What do world-class athletes know that corporate employees don’t?

I can’t recall a time that I’ve been so starved to relax.

The signs that I was reaching empty began about two weeks ago. I’ve been rising before dawn for months. Preparing for a speaking engagement. And creating what became bigger than a dissertation for the the occasion. In the midst of it, I changed roles, taking on more responsibility and learning a foreign language of another function where I can make sense of every third word.

I new I was in a perilous place when I began to crave…really CRAVE…a fiction book in which I could lose myself.

One night, I found myself frantically hunting down a ‘Too Hot to Hold’ title on the OneDrive app for my local library.

Agitated and slightly panicky, I downloaded five best-sellers…desperate for a fix on a topic that could take me far from the tomes on leadership, management, and HR best practices.

Then…two nights ago, I flew home from the speaking engagement.

The weight of having nothing waiting to fill every spare minute, nothing to guilt me into sacrificing 5-8am on Saturday, nothing but the promise of time with my husband and son…felt AMAZING.

I know why I push myself. It’s because it’s gratifying to see opportunity (or create it) and live so fully with no minute wasted.

It’s also gratifying to enjoy the recovery. To recognize we need it and then claim a victorious Saturday sleep-in (as I did for the first time in five years).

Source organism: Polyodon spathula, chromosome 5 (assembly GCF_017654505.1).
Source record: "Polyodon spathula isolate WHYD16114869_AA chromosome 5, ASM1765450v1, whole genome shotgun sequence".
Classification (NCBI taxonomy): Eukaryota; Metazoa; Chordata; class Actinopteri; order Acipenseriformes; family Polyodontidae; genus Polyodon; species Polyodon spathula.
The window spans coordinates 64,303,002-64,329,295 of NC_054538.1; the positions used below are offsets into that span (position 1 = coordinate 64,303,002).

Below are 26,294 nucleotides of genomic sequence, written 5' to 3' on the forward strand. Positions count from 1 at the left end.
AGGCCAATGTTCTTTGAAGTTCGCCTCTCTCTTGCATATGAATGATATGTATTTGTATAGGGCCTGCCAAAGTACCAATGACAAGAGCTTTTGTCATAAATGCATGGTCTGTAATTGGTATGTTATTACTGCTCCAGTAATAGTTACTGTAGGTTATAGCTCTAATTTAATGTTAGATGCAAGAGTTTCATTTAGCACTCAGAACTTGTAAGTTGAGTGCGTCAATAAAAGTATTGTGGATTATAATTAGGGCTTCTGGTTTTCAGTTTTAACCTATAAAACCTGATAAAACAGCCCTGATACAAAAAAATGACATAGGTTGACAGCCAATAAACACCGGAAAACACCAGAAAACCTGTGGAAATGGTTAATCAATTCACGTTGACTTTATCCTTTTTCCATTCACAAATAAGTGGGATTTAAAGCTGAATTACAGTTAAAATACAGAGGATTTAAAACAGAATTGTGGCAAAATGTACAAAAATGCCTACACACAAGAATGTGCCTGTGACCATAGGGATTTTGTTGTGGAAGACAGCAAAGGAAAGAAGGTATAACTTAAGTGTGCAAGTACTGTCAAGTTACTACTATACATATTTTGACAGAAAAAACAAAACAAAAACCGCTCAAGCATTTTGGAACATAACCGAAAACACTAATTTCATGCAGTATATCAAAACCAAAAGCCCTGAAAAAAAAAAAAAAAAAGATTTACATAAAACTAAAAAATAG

World-class athletes practice. A lot.

Then, they bring all they have and they perform.

Then, they grant themselves a giant reward for all that work and they recover.

What they don’t do is perform constantly. We all know that’d be downright wrong, as they’d grind their well-honed talents into oblivion, causing their muscles to break down and compromising their mental strength.

In the corporate world, we also must watch our energy. And, we must honor the fact that our ‘game’ is running teams, growing people, and inventing the future. If we expect to do it well and do it long into the future, we need to honor the same cycle of practice, perform, recover. Take on new goals (practice and learn the best way to reach them), perform (the new thing it is that you’ve learned how to do), and recover (because all that exertion requires it).

Best ever article on this is The Making of a Corporate Athlete written by Jim Loehr and Tony Schwartz.

I mention this article, a lot, because we’re all dyin’ out there, thinking the path to excellence is perseverance. Until we’ve mixed perseverance with the right amount of relaxation, I will continue to evangelize this concept.

And, role model it every chance I get.

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